The lanceolated monklet (Micromonacha lanceolata) is a species of near-passerine bird in the family Bucconidae, the puffbirds, nunlets, and nunbirds. It is found in Bolivia, Brazil, Colombia, Costa Rica, Ecuador, Panama, and Peru.
P.L. Sclater, 1881
Taxonomy and systematicsEdit
The lanceolated monklet is the only member of its genus, and the only bird called a "monklet". It has no subspecies, though the population in Costa Rica and western Panama has been discussed as possibly being one.
The lanceolated monklet is 13 to 15 cm (5.1 to 5.9 in) long and weighs 19 to 22 g (0.67 to 0.78 oz). It is entirely warm brown with scale-like buffy markings above. It has white bristles around the base of the large bill, and white "whiskers", which are actually tufts of feathers. Its lores and a half ring behind the eye are white. The wings and the top side of the tail are dark brown and the tail's underside is gray. Most of its underparts are white with heavy black streaks; the center of the belly is unstreaked and the vent area has an ochre tinge.
Distribution and habitatEdit
The lanceolated monklet is found in several disjunct areas. One is the Caribbean slope in Costa Rica and into west central Panama. Another extends from west central Colombia south to west central Ecuador. The largest area includes eastern Ecuador, southern Colombia, western Brazil, and eastern Peru. It is also found in a few locations in Bolovia. It inhabits a variety of landscapes including the edges and natural clearings of primary and mature secondary forest, small forest patches, shade coffee plantations, and lowland and montane evergreen forest. It tends to occur in the mid- and upper vegetation levels. In elevation it mostly occurs between 300 and 1,500 m (980 and 4,900 ft) but can be found as high as 2,100 m (6,900 ft).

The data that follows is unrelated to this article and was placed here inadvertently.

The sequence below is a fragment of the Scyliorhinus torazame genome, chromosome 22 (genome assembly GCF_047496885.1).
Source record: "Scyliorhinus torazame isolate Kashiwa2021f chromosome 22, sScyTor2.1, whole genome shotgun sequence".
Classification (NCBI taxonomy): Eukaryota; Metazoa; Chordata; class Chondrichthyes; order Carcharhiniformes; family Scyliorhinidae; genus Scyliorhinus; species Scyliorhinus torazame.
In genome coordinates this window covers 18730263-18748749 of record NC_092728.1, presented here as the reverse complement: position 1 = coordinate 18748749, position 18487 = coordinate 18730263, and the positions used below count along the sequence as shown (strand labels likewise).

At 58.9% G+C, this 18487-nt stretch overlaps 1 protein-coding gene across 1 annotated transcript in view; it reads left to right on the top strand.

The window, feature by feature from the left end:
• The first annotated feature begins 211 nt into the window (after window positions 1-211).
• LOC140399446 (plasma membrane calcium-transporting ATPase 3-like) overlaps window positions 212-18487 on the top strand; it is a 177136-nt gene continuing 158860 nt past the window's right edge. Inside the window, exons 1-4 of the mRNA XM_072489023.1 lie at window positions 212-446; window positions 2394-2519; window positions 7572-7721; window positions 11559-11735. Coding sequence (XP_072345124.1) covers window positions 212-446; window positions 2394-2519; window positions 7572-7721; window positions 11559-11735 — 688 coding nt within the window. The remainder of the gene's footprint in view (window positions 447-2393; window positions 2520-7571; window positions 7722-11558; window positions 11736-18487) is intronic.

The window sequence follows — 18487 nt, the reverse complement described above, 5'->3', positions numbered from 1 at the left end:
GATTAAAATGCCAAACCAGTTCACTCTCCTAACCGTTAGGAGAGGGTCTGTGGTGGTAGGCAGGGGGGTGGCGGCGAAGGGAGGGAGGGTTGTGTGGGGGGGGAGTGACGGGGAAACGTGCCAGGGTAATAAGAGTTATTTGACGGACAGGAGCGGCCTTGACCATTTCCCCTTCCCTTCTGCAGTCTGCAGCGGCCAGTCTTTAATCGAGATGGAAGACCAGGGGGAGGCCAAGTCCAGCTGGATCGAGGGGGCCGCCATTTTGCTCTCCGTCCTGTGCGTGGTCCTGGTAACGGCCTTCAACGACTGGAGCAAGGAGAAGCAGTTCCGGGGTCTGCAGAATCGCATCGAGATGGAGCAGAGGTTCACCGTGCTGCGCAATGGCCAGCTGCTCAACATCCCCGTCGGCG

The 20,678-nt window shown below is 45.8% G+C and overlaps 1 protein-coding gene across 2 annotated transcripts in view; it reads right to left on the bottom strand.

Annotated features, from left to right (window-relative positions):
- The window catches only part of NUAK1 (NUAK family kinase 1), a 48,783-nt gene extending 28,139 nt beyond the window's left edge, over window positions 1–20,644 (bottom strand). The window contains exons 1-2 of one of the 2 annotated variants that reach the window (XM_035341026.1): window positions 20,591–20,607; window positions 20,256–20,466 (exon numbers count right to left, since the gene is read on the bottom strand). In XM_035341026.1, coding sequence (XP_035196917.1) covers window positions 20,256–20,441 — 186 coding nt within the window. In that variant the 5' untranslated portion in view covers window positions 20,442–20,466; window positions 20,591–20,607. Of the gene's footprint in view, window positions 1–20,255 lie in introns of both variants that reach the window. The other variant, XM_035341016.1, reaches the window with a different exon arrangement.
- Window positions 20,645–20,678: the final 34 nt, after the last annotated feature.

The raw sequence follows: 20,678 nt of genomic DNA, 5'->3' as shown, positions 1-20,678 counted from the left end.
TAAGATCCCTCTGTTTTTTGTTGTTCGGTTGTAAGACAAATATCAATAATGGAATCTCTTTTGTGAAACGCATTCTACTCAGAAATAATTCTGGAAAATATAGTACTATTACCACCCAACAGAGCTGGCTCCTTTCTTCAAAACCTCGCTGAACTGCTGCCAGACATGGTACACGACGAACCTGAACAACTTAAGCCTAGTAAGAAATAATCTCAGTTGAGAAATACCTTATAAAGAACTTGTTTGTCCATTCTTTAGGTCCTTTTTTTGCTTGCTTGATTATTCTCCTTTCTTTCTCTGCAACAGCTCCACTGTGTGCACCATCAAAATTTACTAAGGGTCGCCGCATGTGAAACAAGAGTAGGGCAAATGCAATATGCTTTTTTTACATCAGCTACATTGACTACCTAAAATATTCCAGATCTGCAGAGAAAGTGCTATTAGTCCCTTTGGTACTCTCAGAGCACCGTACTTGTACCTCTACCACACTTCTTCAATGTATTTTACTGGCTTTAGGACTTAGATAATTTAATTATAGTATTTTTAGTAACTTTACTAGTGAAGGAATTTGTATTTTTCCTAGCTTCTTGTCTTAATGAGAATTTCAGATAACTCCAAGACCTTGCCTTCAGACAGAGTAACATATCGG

The lanceolated monklet hunts from a perch, typically 4 to 8 m (13 to 26 ft) above the ground, and sallies from it for its insect prey. Its diet also includes berries. It sometimes follows mixed-species foraging flocks.
One lanceolated monklet nest was in a chamber at the end of a 40 cm (16 in) long tunnel in an earthen bank. The clutch of two white eggs was laid on dry leaves.
The lanceolated monklet's song is "1–5 high, thin, plaintive rising whistles, 'sewee ... sewee sewee-sewee-sewee’swee’swee', each slightly higher than preceding one". Its contact call is a "thin, high-pitched 'tsip tsip'".
The IUCN originally assessed the lanceolated monklet in 1988 as Near Threatened but since 2004 has rated it as being of Least Concern. It has a large range and a population estimated at more than 50,000 mature individuals, though the latter is thought to be decreasing. It apparently is rare to fairly common in different parts of its range, but may be underreported because it is difficult to detect.
- ^ a b BirdLife International (2020). "Lanceolated Monklet Micromonacha lanceolata". IUCN Red List of Threatened Species. 2020. Retrieved 9 November 2021.
- ^ a b Gill, F.; Donsker, D.; Rasmussen, P. (July 2021). "IOC World Bird List (v 11.2)". Retrieved July 14, 2021.
- ^ a b c d e f g h Rasmussen, P. C., N. Collar, and G. M. Kirwan (2020). Lanceolated Monklet (Micromonacha lanceolata), version 1.0. In Birds of the World (J. del Hoyo, A. Elliott, J. Sargatal, D. A. Christie, and E. de Juana, Editors). Cornell Lab of Ornithology, Ithaca, NY, USA. https://doi.org/10.2173/bow.lanmon1.01 retrieved November 9, 2021